• Finding new human connections.

6. Discovering New Hope:

Find hope when your loss remains ambiguous by

  • Imagining a new way of being;
  • Imagining new future plans or dreams;
  • Identifying your spirituality;
  • Seeking encouragement through family and friends.

Personally, I did make some progress in accepting estrangement from my brother. Writing 20 minutes a day allowed me to release some of the deep hurts that plagued me. Putting those feelings on the page relieved me of constantly carrying around the pain.

I also learned to recognize that the estrangement was not my fault. I stopped personalizing it, realizing that my brother may have had hidden reasons behind cutting me off. (When we reconciled, I learned this was true.)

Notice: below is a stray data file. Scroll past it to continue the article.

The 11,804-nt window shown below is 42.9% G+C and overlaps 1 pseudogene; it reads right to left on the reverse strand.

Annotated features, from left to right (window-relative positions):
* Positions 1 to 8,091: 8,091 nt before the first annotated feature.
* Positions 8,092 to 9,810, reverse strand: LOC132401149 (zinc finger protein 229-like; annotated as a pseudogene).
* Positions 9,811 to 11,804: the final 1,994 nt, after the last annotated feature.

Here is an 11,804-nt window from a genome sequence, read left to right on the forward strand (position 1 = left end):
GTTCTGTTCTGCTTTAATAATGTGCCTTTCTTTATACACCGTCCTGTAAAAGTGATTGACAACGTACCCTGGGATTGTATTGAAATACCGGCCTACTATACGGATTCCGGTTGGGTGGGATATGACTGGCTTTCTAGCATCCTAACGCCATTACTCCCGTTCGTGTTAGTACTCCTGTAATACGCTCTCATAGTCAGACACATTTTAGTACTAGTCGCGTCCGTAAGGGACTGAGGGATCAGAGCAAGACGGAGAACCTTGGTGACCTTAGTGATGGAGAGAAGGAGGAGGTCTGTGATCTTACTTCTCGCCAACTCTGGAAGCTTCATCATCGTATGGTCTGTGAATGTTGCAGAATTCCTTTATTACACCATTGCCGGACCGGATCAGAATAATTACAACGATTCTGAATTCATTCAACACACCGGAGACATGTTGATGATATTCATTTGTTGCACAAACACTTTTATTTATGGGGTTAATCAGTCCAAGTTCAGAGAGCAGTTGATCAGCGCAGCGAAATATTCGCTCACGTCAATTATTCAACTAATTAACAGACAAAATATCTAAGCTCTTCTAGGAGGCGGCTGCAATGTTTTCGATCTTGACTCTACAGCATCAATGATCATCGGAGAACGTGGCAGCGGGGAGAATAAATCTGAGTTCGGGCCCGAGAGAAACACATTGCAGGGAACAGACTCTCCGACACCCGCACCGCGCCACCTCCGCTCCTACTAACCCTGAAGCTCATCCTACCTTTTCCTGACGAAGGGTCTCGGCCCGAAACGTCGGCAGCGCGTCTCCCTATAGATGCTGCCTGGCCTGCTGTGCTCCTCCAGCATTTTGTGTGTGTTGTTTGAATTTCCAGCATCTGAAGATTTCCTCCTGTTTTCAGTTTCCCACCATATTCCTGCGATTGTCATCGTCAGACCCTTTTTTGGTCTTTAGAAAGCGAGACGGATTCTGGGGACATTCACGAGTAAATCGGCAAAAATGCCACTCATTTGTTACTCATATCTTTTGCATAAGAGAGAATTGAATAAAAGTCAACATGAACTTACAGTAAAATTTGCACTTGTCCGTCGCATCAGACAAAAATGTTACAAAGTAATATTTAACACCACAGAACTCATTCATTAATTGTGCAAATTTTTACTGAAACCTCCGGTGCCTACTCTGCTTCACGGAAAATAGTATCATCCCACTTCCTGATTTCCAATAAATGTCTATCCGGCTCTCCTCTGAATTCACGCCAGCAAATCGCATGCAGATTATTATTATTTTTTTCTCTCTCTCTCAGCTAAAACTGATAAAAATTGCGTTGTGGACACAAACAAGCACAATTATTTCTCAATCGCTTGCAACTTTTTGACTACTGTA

I also set boundaries with other family members, insisting that they do not share information with me about my brother and his family. If I hadn’t done this, others could have been pulled into the rift.

If all this seems too daunting, Stand Alone, the British organization that serves estranged family members, offers an invaluable list of concrete ways to cope. These include: regularly visiting a therapist or counselor who provides a safe space to explore emotions; practicing meditation to feel more in control of emotions and gain a sense of perspective; exercising regularly to combat negative feelings associated with estrangement; leaning on a partner for perspective and support; accepting feelings as they present themselves.